Wheat acres down but not out, say officials

Pencilling it out


A few decades ago, Western Canada’s vast grain growing area was known to many as the breadbasket of the world.

Wheat was king in the West, and all other crops were minor players by comparison.

But times have changed.

Today, prairie farmers are more inclined to grow crops that make oil, margarine and soup rather than crops that produce flour, bread or beer.

It’s a trend that’s confirmed by data in Canada’s 2016 Census of Agriculture.

According to census data, spring wheat plantings in Canada have dropped by 40 percent over the past 35 years, and annual barley plantings are less than half what they used to be.

Spring wheat, excluding durum, was planted on approximately 25.7 million acres in 1981, but by 2016, annual plantings had dropped to 15.7 million acres, a decline of nearly 10 million acres over less than four decades.

Barley, a crop that’s loved by livestock and beer drinkers around the world, has seen a similar decline.

Across Canada, barley was planted on 13.5 million acres in 1981, but by 2016, total acreage was listed at 6.7 million acres, a reduction of more than 50 percent.

The decline in cereal acres — nearly 17 million acres of spring wheat and barley gone in the past 35 years — was offset by huge gains in canola, soybeans and lentils, census data shows.

Canadian growers planted nearly 20.6 million acres of canola in 2016, compared to just 3.5 million acres in 1981.

Soybean and lentil plantings were also up sharply. Together they accounted for 11.2 million acres last year, or 5.6 million acres each.

In 1981, combined plantings of soybeans and lentils were less than 850,000 acres.

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Ken Rosaasen, an agricultural economist and farmer from Preeceville, Sask., said many factors have led to the decline in Canadian wheat acres.

But in the end, it all boils down to economics.

“Cropping decisions are based on economics and whatever crop will pencil out best in terms of net economic returns, that’s what farmers will tend to grow,” said Rosaasen, a director with the Saskatchewan Wheat Commission.

According to Rosaasen, the economics of growing wheat have been squeezed on many fronts.

Midge pressure, the spread of fusarium, grading discounts and fundamental changes in the way wheat is transported and marketed in Western Canada have all had an impact on net returns.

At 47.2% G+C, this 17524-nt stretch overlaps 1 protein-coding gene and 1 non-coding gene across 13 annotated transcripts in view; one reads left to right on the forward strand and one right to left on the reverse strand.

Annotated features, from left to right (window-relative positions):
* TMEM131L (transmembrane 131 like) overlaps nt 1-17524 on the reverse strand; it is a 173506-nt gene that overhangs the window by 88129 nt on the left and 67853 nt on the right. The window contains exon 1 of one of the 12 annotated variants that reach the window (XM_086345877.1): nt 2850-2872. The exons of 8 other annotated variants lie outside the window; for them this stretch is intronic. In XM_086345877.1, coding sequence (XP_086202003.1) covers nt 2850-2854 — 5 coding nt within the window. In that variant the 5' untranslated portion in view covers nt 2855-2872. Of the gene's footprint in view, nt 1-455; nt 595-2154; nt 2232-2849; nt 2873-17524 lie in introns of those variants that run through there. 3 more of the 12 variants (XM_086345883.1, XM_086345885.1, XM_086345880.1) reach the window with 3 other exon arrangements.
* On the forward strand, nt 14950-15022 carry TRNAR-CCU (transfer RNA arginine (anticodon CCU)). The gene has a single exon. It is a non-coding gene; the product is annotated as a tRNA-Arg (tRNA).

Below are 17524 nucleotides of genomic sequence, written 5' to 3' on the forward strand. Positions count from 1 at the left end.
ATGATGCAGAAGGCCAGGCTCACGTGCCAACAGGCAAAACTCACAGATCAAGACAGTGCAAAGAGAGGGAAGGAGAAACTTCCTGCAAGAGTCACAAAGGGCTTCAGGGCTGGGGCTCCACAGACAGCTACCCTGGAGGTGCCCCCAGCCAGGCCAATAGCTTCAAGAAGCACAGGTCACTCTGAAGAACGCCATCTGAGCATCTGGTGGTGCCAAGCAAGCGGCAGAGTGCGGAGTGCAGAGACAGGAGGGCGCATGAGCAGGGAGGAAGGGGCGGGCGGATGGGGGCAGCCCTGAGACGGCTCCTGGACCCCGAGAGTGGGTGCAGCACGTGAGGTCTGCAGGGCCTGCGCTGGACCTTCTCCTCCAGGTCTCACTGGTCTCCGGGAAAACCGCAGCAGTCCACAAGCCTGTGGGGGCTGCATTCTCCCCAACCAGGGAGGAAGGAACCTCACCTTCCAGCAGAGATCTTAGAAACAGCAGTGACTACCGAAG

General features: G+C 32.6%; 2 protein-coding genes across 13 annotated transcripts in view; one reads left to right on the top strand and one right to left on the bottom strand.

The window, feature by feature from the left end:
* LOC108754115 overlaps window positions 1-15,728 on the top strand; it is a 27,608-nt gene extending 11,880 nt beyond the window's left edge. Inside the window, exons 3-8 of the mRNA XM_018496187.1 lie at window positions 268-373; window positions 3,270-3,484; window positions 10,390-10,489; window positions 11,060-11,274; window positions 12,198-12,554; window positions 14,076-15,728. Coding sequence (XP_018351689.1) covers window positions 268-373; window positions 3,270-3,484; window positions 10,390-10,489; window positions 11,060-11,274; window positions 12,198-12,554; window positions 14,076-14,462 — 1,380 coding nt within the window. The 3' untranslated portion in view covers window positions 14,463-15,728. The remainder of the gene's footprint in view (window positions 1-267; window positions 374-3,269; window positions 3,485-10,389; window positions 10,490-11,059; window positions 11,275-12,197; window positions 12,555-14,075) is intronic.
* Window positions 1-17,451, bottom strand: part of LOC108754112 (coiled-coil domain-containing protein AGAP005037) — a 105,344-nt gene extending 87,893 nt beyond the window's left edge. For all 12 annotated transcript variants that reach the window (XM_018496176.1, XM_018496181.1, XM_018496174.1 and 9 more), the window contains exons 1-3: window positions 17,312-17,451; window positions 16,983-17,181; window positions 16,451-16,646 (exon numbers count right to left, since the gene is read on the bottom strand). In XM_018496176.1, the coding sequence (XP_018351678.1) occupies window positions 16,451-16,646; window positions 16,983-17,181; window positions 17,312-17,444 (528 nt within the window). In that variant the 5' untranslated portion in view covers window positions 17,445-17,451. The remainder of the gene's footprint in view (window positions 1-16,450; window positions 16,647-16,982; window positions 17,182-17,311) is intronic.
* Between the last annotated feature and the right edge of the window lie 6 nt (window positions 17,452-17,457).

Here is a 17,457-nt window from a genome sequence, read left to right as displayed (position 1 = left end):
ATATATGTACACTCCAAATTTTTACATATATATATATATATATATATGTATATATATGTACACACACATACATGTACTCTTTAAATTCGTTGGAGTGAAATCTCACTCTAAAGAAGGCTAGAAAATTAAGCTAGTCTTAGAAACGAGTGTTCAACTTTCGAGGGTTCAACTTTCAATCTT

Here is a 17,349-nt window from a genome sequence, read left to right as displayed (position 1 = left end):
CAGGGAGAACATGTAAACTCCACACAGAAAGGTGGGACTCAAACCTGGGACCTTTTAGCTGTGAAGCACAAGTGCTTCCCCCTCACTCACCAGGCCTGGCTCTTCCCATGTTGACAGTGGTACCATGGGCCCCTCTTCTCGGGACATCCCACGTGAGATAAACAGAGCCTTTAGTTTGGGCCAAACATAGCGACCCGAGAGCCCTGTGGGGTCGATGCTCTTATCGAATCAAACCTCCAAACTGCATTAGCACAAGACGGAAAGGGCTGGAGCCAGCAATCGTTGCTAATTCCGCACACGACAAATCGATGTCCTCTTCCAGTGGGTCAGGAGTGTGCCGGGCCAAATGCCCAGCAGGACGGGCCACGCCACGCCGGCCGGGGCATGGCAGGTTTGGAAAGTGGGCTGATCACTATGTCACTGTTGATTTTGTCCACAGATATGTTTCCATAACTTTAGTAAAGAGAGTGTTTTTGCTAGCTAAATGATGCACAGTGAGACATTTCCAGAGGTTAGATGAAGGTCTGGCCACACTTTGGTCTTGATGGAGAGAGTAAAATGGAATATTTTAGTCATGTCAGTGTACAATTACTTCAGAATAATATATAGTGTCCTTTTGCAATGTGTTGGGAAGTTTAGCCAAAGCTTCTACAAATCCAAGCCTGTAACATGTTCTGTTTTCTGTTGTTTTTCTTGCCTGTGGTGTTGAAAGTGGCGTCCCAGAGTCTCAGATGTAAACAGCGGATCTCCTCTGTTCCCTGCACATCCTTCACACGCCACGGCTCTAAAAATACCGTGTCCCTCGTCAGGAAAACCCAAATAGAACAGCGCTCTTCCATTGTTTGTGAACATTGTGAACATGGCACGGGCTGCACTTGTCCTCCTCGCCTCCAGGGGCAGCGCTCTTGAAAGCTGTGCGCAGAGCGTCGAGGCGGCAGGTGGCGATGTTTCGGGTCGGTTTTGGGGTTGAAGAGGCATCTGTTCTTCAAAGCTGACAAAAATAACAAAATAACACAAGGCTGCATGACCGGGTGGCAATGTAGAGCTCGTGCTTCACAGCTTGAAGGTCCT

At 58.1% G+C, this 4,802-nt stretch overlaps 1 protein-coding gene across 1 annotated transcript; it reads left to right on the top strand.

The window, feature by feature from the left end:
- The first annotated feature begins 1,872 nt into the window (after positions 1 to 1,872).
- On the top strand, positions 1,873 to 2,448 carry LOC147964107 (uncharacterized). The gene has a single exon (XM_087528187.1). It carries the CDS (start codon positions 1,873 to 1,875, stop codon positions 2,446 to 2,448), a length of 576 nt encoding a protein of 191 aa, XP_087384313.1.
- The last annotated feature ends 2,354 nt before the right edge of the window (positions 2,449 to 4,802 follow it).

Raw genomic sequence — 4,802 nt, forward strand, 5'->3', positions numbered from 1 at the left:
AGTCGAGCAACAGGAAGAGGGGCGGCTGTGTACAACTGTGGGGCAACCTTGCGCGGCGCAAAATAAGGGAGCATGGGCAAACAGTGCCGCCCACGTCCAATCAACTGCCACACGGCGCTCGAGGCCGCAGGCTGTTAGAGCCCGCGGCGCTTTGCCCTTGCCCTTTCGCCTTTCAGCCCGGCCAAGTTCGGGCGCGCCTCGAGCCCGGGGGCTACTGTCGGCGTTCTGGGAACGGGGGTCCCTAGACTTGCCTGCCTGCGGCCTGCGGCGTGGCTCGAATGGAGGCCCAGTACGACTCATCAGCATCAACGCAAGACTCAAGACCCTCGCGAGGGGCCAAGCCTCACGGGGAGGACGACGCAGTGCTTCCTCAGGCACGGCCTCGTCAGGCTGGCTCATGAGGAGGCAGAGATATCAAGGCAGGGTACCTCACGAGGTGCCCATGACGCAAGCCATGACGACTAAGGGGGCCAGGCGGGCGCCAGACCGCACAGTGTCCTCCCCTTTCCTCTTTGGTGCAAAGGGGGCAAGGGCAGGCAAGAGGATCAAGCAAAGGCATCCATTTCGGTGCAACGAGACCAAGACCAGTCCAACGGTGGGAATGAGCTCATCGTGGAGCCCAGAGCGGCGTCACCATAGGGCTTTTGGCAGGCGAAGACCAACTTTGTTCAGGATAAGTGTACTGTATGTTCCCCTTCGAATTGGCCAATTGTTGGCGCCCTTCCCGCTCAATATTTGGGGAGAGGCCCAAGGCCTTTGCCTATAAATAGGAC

Transportation costs also have a larger bearing on the profitability of wheat because wheat is a relatively bulky crop and generates fewer dollars per tonne than other crops.

“The other thing to consider is that there are more crops to compete for those acres than there were (in the past),” said Rosaasen.

A few decades ago, wheat was dominant, summerfallow was second and canola was a small specialty crop.

Today, canola commands more acres than any other crop, and the new kids on the block are corn and soybeans, he said.

“We’ve seen how those crops have been moving north … and squeezing out wheat acres, especially in Manitoba but also in Saskatchewan and Alberta.”

But perhaps the biggest factor is global production.

When wheat was king in Canada, the Soviet Union was occasionally a net importer of wheat.

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Today, nations that were part of the former Soviet Union, including Russia, Ukraine and Kazakhstan, are competing directly with Canada in world export markets.

“There are lots of challenges out there … but I’m optimistic,” Rosaasen said.

Advancements in agronomy, varietal development and breeding technologies will help to put some of the sheen back on wheat production.

Investments in wheat research are also increasing in Canada, which will have a positive impact on the profitability of growing wheat, he said.

Tom Steve, general manager of the Alberta Wheat Commission, agreed.

He said the establishment of provincial wheat commissions in Alberta, Saskatchewan and Manitoba has facilitated larger investments in wheat research and varietal development.

“When I took this job three years ago, I told our board of directors that I wanted to ensure that wheat is a crop of choice, not simply a rotational crop,” Steve said.

“I think we’ve seen a lot of long-term planning that has come into play in the last few years that will help us to ensure that wheat is a competitive cropping option.”

Steve said increased producer investments, combined with new private sector wheat breeding programs, bode well for the future of wheat production on the Prairies.

Canada is not the only country that has seen a decline in wheat acreage, he added.

Annual planting of cereal grains has also been declining in the United States.

In 1981, the U.S. planted its biggest wheat crop ever with total acreage all of types of wheat, in-cluding durum, listed at 88.3 million acres.

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In 2016, total U.S. wheat plantings were estimated at 46 million acres, a drop of nearly 48 percent over 35 years.